Wyoming Liberty Group
CHEYENNE, WY –Wyoming Governor Matt Mead signed Senate File 46 this afternoon, which amends civil asset forfeiture under the Wyoming Controlled Substances Act. The bill passed the Wyoming Legislature with a final vote of 90-0. It implements a preliminary hearing for property owners, increases the evidence required to forfeit suspected drug property, and provides legal fees to property owners when the state fails to prove its case for forfeiture, among other changes.
Boyd Wiggam spoke with Gary Freeman on KGAB about a Rawlins city trash monopoly undermining entrepreneurship, the lawsuit environmentalists filed challenging Wyoming’s new trespass laws, and The Guild Charter School’s appeal of Natrorona County School District’s denial of its charter application.
Local governments in Wyoming have a nasty habit of attacking entrepreneurs. The most recent example of this campaign against economic opportunity is the City of Rawlins’s monopolistic Flow Control ordinance forcing garbage collection companies to deliver trash exclusively to the city-owned transfer station.
Cheyenne residents were upset when they learned that City of Cheyenne officials had sent a notice of violation to a homeowner at the corner of Warren and 3rd Avenues demanding that she remove a cottonwood tree stump that is located in the City’s right-of-way. According to the Cheyenne Urban Forestry Division’s Assistant Director, “in the case of stumps, it’s often an aesthetic issue when the stumps need to be removed. City regulations require the stump to be removed and ground up to a depth of 8 inches.” However, the landowner claims that her stump is special because she had it carved into a statue. So is it a stump or a statute? And a quick look around Cheyenne raises an even more fundamental question, should it even make a difference?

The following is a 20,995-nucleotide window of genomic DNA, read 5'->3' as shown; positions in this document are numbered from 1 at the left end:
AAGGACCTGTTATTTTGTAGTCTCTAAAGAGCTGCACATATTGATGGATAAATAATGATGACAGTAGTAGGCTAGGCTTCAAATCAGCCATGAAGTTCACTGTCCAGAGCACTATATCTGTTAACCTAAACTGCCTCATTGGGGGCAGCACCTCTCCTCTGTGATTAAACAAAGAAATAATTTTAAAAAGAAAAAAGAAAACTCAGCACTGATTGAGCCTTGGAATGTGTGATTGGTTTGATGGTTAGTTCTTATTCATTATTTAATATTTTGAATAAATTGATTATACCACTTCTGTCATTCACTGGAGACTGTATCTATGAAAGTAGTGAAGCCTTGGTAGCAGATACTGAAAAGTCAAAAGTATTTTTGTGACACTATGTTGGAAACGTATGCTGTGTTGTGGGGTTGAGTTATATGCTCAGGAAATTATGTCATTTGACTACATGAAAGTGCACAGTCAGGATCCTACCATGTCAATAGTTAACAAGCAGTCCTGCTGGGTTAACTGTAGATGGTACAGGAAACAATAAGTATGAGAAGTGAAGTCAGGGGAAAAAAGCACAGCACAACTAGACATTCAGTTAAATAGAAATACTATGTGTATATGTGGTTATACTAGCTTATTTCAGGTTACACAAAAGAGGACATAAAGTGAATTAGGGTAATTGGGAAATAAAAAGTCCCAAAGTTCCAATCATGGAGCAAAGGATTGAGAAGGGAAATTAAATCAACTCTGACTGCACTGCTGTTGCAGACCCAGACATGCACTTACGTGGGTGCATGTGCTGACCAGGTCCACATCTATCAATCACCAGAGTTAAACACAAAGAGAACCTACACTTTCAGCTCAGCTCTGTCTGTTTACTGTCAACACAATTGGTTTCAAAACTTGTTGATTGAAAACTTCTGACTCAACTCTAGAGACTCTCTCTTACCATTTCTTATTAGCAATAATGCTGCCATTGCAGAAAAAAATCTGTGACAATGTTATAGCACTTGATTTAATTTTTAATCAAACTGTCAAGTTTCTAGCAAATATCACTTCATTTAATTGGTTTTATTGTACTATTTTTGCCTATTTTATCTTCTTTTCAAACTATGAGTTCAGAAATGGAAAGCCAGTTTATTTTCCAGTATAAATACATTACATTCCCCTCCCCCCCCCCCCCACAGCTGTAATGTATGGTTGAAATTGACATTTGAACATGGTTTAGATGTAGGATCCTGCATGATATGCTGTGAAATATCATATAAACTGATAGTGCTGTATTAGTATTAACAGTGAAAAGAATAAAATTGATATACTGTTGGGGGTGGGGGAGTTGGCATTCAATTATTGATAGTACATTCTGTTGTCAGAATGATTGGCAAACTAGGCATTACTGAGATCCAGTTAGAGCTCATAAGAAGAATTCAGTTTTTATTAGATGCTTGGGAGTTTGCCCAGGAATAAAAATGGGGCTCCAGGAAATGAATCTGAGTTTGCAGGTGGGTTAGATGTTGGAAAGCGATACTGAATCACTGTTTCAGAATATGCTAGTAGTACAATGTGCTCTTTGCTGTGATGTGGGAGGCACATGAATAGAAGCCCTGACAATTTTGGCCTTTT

Boyd Wiggam discussed how one Cheyenne resident had to fight to protect her wooden bear statute from a city enforcement officer who called it a stump and demanded she remove it—even though the City of Cheyenne spends taxpayer money for other statues of wildlife around the city, with Chuck Gray on KVOC. November 25, 2015